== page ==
1830 Daniell View of Singapore

View of Singapore Town and Harbour taken from the Government Hill. - Main View

1830 Daniell View of Singapore


One of the earliest views of Singapore!


View of Singapore Town and Harbour taken from the Government Hill.
  1830 (undated)     10 x 32 in (25.4 x 81.28 cm)


Among the earliest views of Singapore, this is William Daniell's aquatint panorama of the burgeoning colonial city that appeared in Memoir of the Life and Public Services of Sir Thomas Stamford Raffles. Raffles was the architect of Singapore, and his memoirs were published in 1830, following his death, by John Murray in London.
A Closer Look
Oriented towards the southeast, this view looks over the town of Singapore and out into Singapore Harbor from Government Hill (now Fort Canning Hill, formerly Bukit Larangan). Founded hardly a decade before, Singapore is depicted as a fast-growing colonial outpost, with the harbor full of ships of various sizes and types, as is the inlet at right, likely the Telok Ayer Bay or perhaps the Singapore River. On land, several multistory colonial and indigenous-style buildings appear.
Raffles' Vision for Singapore
The distinct architectural styles in different parts of the city reflect the social and racial segregation imposed by the 'Raffles Plan,' as do the neatly organized city streets at left. Raffles intended the city's various communities (European, Chinese, Malay, Arab, Indian) to live in closely-situated but distinct neighborhoods, with other areas designated for trade and public use. These moves presaged the city's long history of strained yet functional multiculturalism, assisted by the riches of unrestrained commerce.
Publication History and Census
Though his name does not appear here, this view is generally attributed to William Daniell. It appeared in Memoir of the Life and Public Services of Sir Thomas Stamford Raffles, published by John Murray in 1830, and is one of the earliest published views of the city following the 1828 Elliot/Crawfurd view (previously sold by us). The view is not independently cataloged with any institution and is scarce to the market, while the entire Memoir is held by a handful of institutions worldwide.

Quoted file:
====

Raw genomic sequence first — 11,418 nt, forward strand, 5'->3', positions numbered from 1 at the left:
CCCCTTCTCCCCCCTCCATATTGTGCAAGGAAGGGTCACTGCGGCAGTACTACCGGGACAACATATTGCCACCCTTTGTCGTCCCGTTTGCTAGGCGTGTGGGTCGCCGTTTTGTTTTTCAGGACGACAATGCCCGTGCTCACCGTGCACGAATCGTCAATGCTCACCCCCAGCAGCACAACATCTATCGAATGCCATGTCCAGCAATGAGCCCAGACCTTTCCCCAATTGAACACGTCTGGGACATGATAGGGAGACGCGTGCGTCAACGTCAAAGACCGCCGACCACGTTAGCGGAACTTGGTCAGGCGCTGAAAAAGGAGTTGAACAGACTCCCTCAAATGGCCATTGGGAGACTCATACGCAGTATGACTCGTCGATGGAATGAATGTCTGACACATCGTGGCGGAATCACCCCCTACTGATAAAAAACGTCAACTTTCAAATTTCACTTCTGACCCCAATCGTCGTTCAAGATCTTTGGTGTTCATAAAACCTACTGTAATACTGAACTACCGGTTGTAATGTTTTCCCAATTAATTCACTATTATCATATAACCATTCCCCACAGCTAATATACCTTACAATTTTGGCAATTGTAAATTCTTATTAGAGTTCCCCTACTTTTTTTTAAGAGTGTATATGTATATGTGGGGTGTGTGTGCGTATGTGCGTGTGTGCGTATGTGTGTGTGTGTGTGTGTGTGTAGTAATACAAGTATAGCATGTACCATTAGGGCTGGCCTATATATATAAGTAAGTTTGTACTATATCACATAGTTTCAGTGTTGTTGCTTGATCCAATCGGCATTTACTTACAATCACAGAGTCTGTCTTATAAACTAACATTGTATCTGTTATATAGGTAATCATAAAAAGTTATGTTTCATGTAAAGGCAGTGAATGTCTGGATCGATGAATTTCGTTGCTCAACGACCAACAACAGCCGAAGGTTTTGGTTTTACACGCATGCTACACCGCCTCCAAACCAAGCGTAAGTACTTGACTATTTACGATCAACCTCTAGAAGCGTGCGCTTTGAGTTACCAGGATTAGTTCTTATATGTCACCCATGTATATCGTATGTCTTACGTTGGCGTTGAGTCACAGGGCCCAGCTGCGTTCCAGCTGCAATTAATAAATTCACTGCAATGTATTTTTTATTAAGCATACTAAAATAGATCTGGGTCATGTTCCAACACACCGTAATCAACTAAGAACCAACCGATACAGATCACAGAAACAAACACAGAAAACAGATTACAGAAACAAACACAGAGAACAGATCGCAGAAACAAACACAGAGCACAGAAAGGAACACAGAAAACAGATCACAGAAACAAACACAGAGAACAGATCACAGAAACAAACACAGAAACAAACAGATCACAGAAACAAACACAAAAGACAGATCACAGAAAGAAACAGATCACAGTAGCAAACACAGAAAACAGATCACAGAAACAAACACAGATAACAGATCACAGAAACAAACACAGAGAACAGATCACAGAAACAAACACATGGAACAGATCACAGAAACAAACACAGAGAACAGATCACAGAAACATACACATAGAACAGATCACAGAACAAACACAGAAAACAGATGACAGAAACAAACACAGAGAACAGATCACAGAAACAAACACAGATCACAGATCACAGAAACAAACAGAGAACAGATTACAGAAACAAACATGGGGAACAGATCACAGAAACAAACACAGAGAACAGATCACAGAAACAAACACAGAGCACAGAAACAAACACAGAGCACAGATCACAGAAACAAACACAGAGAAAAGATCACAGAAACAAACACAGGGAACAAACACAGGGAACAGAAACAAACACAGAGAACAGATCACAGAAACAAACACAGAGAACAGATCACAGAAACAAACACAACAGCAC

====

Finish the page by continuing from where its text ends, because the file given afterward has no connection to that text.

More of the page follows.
William Daniell (1769 - 1837) was a painter, engraver, and printmaker who was known especially for his works employing aquatint. Born in Surrey, Daniell went to live with his uncle, landscape painter Thomas Daniell, after his father's death in 1779. His brother Samiel Daniell also became a painter who was known for his views of Africa, drawn from first-hand observations. Similarly, in 1784 William accompanied his uncle to India, where they would spend the next decade travelling throughout the subcontinent and sketching and painting views that were then printed as aquatints, many of which ended up in their celebrated work Oriental Scenery. In 1794, William and his uncle returned to England and adopted a wide range of subjects for their works. Between 1813 and 1823, William dedicated himself to the ambitious work A Voyage Round Great Britain, a series of prints based on his travels around the entire coastline of England, Wales, and Scotland. Widely celebrated in the latter part of his life, William became a Royal Academician in 1822. More by this mapmaker...

John Murray I (1737 - 1793) founded the British publishing firm John Murray (1768 - present) in London. Born in Edinburgh, Murray served as an officer in the Royal Marines and built a list of authors that included Isaac D’Israeli and published the English Review. Murray the elder also was one of the founding sponsors of the London evening newspaper The Star in 1788. John Murray II (November 27 1778 - June 27, 1843) continued the family publishing business and developed it into one of the most important and influential publishing houses in Britain. The list of authors published by the firm grew to include Jane Austen, Sir Walter Scott, Washington Irving, George Crabbe, and Lord Byron under his tenure. Murray II also moved the business to 50 Albermarle Street in Mayfair, which became famous for Murray’s tradition of ‘four o’clock friends’, which was afternoon tea with his writers. John Murray III (1808 - 1892) continued to grow the business, and the firm published the first English translation of Goethe’s Theory of Colours, David Livingstone’s Missionary Travels and Charles Darwin’s Origin of Species during his tenure. Murray also published Herman Melville’s first two books. The firm began publishing Murray Handbooks in 1836, an ancestor of all modern travel guides. Sir John Murray IV (1851 - 1928) was publisher to Queen Victoria. Three successive Murray’s after Murray IV led the business until it was purchased by Hodder Headline in 2002, which was acquired by the French conglomerate Lagardère Group in 2004. Today, Murray is an imprint of Lagardère under the imprint Hachette UK. Learn More...


Raffles, Sophia, Memoir of the life and public services of Sir Thomas Stamford Raffles, F.R.S., (London: John Murray) 1830.    


Good. Wear along fold lines.